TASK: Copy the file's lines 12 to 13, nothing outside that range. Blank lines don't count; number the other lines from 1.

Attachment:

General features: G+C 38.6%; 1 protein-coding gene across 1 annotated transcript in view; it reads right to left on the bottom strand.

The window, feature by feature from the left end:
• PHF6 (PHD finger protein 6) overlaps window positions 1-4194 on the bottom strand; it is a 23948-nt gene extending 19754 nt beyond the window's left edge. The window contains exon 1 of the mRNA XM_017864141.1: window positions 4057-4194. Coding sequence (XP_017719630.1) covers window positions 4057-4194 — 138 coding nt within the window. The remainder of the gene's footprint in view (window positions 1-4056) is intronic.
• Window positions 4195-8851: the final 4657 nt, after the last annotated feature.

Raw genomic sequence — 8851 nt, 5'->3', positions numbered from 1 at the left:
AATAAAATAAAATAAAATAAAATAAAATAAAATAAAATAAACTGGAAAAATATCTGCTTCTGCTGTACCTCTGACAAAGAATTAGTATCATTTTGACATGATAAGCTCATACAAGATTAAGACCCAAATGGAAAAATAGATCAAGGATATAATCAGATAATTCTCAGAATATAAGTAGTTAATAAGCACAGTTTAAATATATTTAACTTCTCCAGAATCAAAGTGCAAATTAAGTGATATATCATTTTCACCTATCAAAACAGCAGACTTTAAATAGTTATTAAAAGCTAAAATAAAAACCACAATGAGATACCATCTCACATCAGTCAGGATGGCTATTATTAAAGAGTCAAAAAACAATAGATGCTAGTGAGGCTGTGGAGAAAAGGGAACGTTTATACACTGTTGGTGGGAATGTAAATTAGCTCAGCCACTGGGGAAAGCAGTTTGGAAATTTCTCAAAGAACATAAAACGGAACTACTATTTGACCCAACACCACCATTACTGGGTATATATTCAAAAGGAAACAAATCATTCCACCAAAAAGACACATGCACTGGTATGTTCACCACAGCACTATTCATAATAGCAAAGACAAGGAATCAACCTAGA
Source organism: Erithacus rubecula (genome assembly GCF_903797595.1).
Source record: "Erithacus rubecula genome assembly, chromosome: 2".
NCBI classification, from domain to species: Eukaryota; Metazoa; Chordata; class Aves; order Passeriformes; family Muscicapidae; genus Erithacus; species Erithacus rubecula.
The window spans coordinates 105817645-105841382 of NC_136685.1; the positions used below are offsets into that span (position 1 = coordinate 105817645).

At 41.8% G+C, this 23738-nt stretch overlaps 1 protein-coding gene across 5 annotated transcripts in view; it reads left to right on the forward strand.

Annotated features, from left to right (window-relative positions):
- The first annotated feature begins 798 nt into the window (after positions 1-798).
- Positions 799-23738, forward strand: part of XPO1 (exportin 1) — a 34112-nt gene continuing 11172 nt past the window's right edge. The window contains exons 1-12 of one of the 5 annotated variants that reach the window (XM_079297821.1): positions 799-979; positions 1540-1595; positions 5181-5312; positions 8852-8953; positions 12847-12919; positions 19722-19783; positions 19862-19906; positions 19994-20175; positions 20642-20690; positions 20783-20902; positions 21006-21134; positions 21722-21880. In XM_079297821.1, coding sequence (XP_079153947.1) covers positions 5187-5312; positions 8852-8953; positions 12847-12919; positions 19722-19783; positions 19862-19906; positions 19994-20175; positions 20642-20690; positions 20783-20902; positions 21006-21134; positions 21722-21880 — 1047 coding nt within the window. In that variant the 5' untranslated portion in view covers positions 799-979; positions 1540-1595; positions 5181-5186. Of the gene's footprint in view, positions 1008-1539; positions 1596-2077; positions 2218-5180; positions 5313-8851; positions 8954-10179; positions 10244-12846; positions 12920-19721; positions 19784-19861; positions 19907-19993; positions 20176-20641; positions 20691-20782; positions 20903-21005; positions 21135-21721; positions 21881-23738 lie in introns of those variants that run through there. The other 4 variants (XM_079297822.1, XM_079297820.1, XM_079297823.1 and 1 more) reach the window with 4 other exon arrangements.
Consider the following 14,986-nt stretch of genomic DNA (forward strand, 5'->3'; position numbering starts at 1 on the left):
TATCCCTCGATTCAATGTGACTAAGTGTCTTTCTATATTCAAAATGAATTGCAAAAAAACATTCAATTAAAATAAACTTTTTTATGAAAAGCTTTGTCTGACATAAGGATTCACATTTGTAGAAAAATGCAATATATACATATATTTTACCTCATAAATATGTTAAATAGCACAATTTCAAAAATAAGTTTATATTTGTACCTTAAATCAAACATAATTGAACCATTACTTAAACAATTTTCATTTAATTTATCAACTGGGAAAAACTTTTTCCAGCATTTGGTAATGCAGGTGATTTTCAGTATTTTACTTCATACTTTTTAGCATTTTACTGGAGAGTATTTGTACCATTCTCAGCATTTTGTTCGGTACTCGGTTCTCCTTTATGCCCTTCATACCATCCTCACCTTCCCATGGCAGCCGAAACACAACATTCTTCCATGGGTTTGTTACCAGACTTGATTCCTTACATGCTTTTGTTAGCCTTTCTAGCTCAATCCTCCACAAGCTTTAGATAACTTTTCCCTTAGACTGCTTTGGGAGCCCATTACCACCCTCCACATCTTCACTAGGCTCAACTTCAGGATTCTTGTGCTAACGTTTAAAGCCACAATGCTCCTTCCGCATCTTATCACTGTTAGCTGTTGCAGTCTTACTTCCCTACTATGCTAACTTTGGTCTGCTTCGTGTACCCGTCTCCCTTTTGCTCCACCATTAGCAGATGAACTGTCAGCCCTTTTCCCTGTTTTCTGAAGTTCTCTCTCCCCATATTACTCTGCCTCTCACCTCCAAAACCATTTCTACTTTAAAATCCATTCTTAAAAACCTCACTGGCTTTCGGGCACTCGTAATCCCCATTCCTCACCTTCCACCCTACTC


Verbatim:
Annotated features, from left to right (window-relative positions):
- The first annotated feature begins 798 nt into the window (after positions 1-798).